In the 1960s, a group of civil engineering students had what everyone else thought was a crazy idea. They would take a building material nearly everyone was familiar with, concrete, and use it in an extraordinary way: they would design, build and race a canoe made of concrete. Despite their success, those students never would have believed that a nationally recognized competition would evolve from their experiment — and they certainly never thought that in 2007 the national competition would be celebrating its 20th annual event. While the shape, size and speed of the canoes have changed throughout the years, the innovative spirit and creativity of the competitors remains the same.
Continuing its tradition of concrete dominance for the fifth year in a row, the University of Wisconsin — Madison captured the “America’s Cup of Civil Engineering” at the American Society of Civil Engineers’ (ASCE) 20th Annual National Concrete Canoe Competition in Seattle.
Countless calculations and measurements, hundreds of hours spent constructing the canoe and aching muscles from constant paddling practice were just a few of the challenges the Badgers had to overcome before they traveled to the University of Washington for the annual engineering challenge. However, in the end, their technical skills, ingenuity and dedication propelled them to victory in their canoe, the Descendant.
Madison’s 19.979-ft.-long, 179-lb., natural gray canoe led the field of 22 teams from the country’s top engineering schools, and as the winner of the 2007 National Concrete Canoe Competition, the team also will be invited to participate in the 30th Annual Dutch Concrete Canoe Challenge in the Netherlands in September.
“Over the past two decades the students that have participated in the National Concrete Canoe Competition have represented the best and the brightest of the engineering profession, and this year’s class is a continuation of that tradition,” said ASCE President Bill Marcuson. “The creativity, innovation and teamwork these students have displayed over the past three days assure me that no matter what challenges come their way — energy, transportation, global water supply — they will be prepared for success.”
The team’s closest competitors were teams from the University of Florida and the University of Nevada, Reno. The University of Florida paddled into second place with the blue, orange and grey, 135-lb., 19.105-ft.-long Gladigator; and the University of Nevada, Reno finished a close third with the white and blue, 177-lb., 19.11-ft.-long Cerulean.
For their top finishes, the University of Wisconsin — Madison, University of Florida and University of Nevada, Reno earned $5,000, $2,500 and $1,500 in scholarship money, respectively.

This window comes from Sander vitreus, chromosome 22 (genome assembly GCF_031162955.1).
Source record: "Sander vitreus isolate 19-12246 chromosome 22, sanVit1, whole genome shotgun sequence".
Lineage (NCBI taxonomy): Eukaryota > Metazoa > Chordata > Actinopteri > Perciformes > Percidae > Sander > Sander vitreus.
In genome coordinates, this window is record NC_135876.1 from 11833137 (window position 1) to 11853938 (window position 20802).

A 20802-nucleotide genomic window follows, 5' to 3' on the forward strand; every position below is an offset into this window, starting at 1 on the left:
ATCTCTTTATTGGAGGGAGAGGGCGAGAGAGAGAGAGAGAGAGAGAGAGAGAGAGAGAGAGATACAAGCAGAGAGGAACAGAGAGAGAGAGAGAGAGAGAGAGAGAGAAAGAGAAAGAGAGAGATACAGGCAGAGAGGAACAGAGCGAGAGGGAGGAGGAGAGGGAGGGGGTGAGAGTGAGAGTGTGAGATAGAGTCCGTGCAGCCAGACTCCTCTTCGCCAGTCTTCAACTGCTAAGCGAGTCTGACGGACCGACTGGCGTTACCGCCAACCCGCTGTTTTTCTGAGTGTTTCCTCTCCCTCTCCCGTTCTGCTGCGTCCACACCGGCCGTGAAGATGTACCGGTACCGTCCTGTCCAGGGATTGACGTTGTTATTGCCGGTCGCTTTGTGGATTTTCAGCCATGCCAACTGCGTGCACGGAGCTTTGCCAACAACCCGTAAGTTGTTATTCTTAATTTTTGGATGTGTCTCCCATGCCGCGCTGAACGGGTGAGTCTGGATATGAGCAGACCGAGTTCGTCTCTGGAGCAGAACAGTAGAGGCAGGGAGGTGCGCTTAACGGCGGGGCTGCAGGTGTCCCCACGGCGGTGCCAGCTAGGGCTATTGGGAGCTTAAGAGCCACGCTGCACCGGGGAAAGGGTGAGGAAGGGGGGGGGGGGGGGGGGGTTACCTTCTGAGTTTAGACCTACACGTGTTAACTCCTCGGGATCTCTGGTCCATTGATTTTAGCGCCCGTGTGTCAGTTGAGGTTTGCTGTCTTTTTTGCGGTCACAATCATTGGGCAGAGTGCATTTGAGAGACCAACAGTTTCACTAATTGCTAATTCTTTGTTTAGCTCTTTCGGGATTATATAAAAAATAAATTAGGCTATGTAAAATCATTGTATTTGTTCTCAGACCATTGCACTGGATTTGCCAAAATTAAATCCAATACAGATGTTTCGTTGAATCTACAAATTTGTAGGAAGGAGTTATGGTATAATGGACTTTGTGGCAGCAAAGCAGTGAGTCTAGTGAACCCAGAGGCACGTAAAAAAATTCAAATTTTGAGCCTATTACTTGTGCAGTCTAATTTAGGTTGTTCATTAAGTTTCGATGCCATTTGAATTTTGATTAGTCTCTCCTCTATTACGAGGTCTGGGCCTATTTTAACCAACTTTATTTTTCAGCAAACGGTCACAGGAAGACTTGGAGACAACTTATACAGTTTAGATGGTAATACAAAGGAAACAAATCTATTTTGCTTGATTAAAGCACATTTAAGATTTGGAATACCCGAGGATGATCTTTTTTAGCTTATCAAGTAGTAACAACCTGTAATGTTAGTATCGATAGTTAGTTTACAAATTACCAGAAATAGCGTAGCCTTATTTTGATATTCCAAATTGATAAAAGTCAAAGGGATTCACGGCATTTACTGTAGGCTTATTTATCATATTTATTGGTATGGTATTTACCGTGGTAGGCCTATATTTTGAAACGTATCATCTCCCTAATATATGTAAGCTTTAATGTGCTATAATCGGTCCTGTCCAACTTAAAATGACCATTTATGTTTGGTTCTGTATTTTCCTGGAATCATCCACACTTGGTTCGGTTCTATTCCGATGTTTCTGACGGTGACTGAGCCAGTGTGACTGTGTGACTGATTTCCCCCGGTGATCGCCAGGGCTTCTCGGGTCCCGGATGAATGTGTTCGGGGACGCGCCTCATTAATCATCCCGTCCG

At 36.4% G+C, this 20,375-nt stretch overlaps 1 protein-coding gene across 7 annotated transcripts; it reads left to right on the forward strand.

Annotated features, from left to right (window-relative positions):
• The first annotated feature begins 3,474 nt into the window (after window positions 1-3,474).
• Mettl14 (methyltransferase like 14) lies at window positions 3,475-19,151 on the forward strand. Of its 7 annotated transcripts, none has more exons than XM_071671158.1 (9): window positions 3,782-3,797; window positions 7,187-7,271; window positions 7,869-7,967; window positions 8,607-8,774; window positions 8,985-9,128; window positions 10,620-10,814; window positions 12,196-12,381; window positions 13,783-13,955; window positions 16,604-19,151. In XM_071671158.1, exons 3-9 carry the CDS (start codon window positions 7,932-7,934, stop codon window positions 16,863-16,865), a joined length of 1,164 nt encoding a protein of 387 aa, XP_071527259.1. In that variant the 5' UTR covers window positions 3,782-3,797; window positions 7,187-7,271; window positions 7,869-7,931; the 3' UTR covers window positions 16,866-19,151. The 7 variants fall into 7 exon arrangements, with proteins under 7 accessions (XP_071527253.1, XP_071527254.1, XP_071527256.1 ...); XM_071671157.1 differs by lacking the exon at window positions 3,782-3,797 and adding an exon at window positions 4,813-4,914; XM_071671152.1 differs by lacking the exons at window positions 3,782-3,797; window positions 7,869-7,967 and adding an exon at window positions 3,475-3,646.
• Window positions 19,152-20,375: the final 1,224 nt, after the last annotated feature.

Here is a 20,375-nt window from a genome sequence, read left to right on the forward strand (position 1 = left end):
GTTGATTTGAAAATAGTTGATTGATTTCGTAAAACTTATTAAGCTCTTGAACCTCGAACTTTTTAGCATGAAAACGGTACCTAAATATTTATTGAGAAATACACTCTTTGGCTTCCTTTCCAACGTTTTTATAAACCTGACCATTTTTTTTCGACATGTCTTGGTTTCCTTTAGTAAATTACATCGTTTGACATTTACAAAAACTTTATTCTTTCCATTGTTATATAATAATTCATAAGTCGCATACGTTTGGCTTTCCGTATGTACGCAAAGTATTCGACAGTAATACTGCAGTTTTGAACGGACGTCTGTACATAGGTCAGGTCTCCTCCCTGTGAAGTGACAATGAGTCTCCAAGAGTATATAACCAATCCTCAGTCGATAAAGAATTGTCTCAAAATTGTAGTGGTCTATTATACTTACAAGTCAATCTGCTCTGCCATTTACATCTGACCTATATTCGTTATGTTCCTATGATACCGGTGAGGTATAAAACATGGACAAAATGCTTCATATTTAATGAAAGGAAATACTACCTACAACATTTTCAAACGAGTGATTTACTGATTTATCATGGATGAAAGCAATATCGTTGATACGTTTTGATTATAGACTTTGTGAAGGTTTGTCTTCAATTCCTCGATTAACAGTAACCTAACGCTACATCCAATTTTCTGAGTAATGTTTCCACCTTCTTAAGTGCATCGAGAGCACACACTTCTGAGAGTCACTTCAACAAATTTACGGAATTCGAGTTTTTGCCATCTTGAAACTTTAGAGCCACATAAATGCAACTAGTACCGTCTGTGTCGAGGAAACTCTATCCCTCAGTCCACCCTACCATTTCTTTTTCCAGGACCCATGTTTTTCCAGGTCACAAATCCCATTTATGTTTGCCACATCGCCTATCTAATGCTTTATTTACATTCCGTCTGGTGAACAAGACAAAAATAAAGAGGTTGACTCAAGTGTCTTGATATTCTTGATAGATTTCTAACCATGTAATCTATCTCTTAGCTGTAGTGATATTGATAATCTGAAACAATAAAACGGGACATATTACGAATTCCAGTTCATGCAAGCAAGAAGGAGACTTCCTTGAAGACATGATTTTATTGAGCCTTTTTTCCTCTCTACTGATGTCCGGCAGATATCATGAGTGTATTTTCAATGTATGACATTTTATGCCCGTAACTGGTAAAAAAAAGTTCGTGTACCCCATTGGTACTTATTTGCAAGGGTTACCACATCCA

The 2007 ASCE National Concrete Canoe Competition teams in order of final rank are: 1) University of Wisconsin — Madison; 2) University of Florida; 3) University of Nevada, Reno; 4) Western Kentucky University; 5) California State Polytechnic University, San Luis Obispo; 6) New Mexico State University; 7) University of Oklahoma; 8) California State Polytechnic University, Pomona; 9) University of Wisconsin — Platteville; 10) Michigan Technological University; 11) University of Washington; 12) Ohio Northern University; 13) University of Illinois, Urbana-Champaign; 14) Ecole de technologie superieure; 15) Washington State University; 16) University of Maine; 17) North Carolina State University; 18) University of Pittsburgh at Johnstown; 18) Mississippi State University; 18) University of Houston; 18) Fairmont State University; 18) City College of New York.
The races, both endurance and sprint combined, counted for only 25 percent of the teams’ overall score. The remaining 75 percent was based equally on: a technical design paper that highlighted the planning, development, testing and construction of the team’s canoe; a formal oral presentation, in which the team had to detail their canoe’s design, construction, racing ability and other innovative features, as well as defend their choices to the judges during a question and answer session; and the end product — the final racing canoe and project display, which were scored on aesthetics and visual presentation.
The three-day event, organized by ASCE and hosted by the University of Washington, was made possible by the support of founding sponsor BASF Construction Chemicals, as well as the American Concrete Institute (ACI), Baker Construction Inc., Bentley Systems Incorporated, Holcim Inc., Norchem, ICS Penetron, Pennoni Associates Inc., Propex Concrete Systems and U.S. Silica Company.
For more information, visit www.asce.org/concretecanoe.
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